CiviCRM is helping us serve member-based community organizing groups across the
U.S. to keep better track of their events, fundraising, and membership data. It's helping our community to aim higher in terms of what kind of questions they should be asking and what kind of data they should be collecting. We chose CiviCRM because it's the best all-around tool to do what our groups need, AND because it's open source.
CiviCRM is a powerful and flexible tool for providing relationship data management and insight. Equally useful is the active user community that not only encourages contribution, but empowers it as well.
CiviCRM has one of the most active and friendliest communities I have come across. From initial tentative forum posts I was encouraged into engaging more actively through IRC and directly with other groups & individuals and am now happy to count many community members as friends. I recently found an article on the web that said if you post a question about CiviCRM anywhere on the web Lobo will post an answer within a few hours. It often feels like that is true.
One of the most valuable way in which the community supports me is by allowing me to bounce my ideas around and often someone is able to suggest an approach which is better than mine.
As CiviCRM trainers and implementers, the CiviCRM community provides Emphanos with opportunity to help NGOs get rid of the headaches involved with managing their constituents so that they are better able to spread their message.
At the Wikimedia Foundation, we leverage CiviCRM to maintain millions of records of donors and their contributions. Working with the product and particularly with the community has been a terrific experience. There's nothing quite like two open source organizations working together to meet their respective goals while ultimately strengthening the open source community as a whole.
I work with non-profits to help them use and understand Civi and Drupal. These are such important tools for these organisations and it's great to see people using them in different and interesting ways. Using and working with Civi is made so much more fun and useful by the enthusiastic and talented community surrounding it.
In one of my previous jobs in the UK I was a debt & welfare benefits adviser and we used an off the shelf case management system. The cost for running it was quite significant - we paid about £1000 (UK GBP) per year for only 2 signons. This type of system is used by advice agencies throughout the UK, including the Citizens Advice Bureau.
Submitted by Pogstone_SarahG... on January 16, 2015 - 14:07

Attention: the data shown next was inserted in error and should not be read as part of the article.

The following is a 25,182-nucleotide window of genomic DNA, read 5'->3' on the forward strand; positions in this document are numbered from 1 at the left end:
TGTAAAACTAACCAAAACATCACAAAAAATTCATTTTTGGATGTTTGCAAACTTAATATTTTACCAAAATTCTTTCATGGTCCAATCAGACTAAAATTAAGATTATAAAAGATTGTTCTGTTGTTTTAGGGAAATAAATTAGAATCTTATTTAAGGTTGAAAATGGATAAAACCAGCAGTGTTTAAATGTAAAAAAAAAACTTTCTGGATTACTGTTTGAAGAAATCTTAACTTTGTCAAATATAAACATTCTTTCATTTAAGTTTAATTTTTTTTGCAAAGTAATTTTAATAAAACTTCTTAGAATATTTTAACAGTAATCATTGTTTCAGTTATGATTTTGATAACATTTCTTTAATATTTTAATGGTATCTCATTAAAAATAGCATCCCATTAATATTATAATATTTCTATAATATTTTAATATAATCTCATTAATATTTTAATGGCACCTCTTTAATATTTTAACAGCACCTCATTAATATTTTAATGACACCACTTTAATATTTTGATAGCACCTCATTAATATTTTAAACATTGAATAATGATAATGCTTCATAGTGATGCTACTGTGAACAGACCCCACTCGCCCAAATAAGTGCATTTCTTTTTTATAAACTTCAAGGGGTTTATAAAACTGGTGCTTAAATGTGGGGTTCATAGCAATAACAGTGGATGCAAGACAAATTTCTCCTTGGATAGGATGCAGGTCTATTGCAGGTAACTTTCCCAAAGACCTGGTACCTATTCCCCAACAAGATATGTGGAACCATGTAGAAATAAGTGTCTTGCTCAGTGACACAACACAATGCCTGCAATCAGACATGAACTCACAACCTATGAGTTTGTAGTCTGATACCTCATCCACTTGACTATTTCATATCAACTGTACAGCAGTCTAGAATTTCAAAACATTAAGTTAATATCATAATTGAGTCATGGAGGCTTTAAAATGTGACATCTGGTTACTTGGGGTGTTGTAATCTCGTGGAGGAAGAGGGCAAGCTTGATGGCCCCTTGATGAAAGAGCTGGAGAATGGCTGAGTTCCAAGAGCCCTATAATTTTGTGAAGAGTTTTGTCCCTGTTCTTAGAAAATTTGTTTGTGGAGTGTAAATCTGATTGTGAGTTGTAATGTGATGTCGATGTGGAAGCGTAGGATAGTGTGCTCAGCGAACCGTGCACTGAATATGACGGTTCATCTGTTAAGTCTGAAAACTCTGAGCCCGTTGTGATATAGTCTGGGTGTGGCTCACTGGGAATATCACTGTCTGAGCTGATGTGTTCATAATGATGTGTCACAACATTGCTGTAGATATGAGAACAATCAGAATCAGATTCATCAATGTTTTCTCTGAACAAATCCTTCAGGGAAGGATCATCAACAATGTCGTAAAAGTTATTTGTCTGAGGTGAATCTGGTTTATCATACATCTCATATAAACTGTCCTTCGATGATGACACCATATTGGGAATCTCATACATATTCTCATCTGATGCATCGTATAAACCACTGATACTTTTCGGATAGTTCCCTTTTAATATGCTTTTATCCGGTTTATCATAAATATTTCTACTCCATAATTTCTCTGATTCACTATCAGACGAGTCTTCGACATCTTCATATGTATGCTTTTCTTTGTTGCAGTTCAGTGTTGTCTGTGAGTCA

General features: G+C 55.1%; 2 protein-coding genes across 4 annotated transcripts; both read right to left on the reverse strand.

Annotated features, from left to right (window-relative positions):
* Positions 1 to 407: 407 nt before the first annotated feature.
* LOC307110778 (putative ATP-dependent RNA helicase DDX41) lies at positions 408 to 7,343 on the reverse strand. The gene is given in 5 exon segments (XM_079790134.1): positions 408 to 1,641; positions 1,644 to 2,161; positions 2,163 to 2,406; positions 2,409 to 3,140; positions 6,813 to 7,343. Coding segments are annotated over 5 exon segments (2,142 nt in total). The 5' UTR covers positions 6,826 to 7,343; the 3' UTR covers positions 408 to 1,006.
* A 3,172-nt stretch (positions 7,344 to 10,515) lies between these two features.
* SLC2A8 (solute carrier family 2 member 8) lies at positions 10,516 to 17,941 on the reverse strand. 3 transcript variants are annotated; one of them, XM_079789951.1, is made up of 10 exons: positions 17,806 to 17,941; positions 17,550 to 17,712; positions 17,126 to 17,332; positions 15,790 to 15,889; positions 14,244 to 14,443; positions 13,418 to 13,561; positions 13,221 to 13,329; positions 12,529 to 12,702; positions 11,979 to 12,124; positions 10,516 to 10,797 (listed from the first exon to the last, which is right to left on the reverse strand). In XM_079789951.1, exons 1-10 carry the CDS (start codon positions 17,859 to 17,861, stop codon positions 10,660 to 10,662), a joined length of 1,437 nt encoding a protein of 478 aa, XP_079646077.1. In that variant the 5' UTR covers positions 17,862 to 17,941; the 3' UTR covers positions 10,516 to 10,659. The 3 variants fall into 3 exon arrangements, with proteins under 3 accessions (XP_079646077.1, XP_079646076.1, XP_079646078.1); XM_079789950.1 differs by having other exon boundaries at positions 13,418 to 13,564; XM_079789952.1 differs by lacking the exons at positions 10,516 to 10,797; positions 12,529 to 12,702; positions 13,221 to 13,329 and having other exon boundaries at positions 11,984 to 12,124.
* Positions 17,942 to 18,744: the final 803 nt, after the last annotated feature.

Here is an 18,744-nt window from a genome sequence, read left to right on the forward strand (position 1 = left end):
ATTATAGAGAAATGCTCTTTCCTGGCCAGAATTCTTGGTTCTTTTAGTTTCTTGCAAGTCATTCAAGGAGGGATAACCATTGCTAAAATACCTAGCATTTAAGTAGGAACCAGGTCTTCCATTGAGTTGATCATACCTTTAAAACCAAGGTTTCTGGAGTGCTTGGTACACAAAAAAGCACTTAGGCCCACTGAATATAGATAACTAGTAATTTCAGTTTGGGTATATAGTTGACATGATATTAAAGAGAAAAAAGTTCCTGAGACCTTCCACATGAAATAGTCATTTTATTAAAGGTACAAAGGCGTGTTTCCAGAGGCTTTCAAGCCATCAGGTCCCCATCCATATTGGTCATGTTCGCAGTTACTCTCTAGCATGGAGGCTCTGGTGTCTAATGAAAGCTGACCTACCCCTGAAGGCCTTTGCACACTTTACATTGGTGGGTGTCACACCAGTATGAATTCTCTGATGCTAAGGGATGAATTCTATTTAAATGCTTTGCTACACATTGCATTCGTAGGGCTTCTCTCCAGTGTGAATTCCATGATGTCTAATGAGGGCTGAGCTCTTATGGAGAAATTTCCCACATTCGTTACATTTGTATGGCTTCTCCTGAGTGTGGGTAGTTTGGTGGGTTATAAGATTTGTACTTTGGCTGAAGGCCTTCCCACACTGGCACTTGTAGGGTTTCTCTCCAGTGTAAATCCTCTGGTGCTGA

Do you use CiviCRM for contributions, pledges, and related financial data? Does your organization use the financial reports in CiviCRM? Does your organization export data from CiviCRM to your general ledger? Or do you want to start doing some of these things? If so, your input is needed on CiviAccounts. (You do not need to be a CPA to give input, but having a general understanding of how CiviCRM financial areas work currently is helpful)
You know what they say… there are only two certainties in life - death and taxes. Well, we’ve been working to teach Civi to help make the latter a bit easier. We’re very pleased to announce that Web Access and core team have collaborated to ensure that CiviCRM 4.6 will fully support Sales Tax ( VAT). As of the conclusion of the Edale London sprint we’ve merged this functionality into the master branch.
Submitted by Deepak.Srivastava on September 18, 2014 - 09:30
If you’ve ever wanted to setup a repeating event in CiviCRM, for example weekly church groups, then you’ll know thats its not the most straightforward task in CiviCRM at the moment, requiring large amounts of manual labour to get the desired end result. Up steps the Zing funded MIH with a large dose of user input from Lindsey @ Woodlandschurch and others who fed back on the wiki.
Submitted by LindseyM on September 4, 2014 - 03:28
Generously funded by Zing, Civicon London will see the launch of new functionality enabling Civi to handle recurring events and much more. Rather than being restricted to ‘one-off’ events, Civi will now handle far more complex scenarios.
Submitted by Pogstone_SarahG... on September 1, 2014 - 15:26
There is a newly updated version of the native extension called "Fancy Tokens". This new version (2.1) includes enhancements suggested by the community. Specifically the request from Xavier to include tokens for individual event registration pages, where the event ID can be easily changed.